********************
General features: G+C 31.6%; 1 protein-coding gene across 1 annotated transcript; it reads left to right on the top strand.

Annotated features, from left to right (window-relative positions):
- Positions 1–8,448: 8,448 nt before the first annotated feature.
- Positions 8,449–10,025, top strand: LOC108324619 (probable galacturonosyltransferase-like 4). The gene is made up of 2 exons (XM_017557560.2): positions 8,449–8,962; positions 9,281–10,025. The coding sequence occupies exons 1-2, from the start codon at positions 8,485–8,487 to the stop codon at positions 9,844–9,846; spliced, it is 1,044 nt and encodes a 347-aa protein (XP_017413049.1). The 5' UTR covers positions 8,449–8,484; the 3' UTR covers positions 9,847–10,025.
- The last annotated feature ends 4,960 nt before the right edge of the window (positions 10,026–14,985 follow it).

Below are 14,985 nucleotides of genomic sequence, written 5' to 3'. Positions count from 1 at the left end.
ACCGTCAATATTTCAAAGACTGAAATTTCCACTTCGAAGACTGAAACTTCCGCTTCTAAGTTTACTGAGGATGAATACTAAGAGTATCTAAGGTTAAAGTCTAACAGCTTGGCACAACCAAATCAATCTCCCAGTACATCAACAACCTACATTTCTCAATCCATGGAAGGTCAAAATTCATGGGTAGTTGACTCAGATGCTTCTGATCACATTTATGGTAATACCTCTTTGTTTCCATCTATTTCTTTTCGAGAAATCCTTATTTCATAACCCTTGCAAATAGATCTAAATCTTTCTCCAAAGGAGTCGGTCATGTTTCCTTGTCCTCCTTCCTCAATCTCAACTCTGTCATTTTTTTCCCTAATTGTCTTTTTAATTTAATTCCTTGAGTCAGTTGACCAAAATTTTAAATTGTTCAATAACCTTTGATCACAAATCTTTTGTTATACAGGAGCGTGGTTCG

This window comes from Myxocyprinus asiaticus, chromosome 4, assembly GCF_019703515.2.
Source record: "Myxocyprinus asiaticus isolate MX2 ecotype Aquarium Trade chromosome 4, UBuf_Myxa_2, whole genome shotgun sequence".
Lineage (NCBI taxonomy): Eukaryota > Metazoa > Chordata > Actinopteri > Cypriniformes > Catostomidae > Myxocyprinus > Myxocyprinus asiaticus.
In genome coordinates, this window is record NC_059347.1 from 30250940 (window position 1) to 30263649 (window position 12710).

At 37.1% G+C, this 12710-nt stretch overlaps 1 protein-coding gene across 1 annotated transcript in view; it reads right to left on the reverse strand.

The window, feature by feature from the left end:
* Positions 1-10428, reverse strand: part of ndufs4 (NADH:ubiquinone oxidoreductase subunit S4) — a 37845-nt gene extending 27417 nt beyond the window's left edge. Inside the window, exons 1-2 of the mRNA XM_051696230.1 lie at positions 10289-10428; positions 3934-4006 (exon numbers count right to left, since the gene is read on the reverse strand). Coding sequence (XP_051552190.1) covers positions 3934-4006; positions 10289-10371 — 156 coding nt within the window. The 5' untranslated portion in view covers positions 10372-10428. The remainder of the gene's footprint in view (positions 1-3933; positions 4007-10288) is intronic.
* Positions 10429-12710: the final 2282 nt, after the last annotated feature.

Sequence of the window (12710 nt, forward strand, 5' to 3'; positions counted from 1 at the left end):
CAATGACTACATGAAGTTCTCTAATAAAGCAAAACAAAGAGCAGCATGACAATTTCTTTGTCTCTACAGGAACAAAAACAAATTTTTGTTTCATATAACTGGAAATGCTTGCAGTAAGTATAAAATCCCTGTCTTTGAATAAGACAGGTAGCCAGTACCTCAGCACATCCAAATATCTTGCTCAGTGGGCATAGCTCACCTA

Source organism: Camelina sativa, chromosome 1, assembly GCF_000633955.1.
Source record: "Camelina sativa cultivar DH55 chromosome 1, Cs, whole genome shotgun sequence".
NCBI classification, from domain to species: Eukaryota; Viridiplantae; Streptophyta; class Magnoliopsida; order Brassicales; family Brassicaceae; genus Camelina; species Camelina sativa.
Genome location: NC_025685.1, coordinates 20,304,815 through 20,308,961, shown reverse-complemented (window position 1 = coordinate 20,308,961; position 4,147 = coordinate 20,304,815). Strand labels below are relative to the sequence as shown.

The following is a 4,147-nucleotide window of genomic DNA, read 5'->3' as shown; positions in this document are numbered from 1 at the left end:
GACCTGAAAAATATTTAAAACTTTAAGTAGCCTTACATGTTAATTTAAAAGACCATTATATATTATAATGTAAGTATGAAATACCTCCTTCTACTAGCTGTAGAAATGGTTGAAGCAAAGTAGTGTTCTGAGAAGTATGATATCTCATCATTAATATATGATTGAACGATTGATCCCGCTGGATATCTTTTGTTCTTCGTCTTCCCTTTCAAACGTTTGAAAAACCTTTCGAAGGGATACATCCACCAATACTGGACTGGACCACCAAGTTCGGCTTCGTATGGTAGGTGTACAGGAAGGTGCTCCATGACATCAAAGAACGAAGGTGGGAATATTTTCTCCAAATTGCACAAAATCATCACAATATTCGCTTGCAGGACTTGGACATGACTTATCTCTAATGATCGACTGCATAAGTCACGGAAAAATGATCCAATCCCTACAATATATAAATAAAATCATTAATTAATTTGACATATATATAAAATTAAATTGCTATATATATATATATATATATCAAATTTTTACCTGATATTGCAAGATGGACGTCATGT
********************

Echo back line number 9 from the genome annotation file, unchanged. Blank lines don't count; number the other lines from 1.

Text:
Source record: "Myxocyprinus asiaticus isolate MX2 ecotype Aquarium Trade chromosome 4, UBuf_Myxa_2, whole genome shotgun sequence".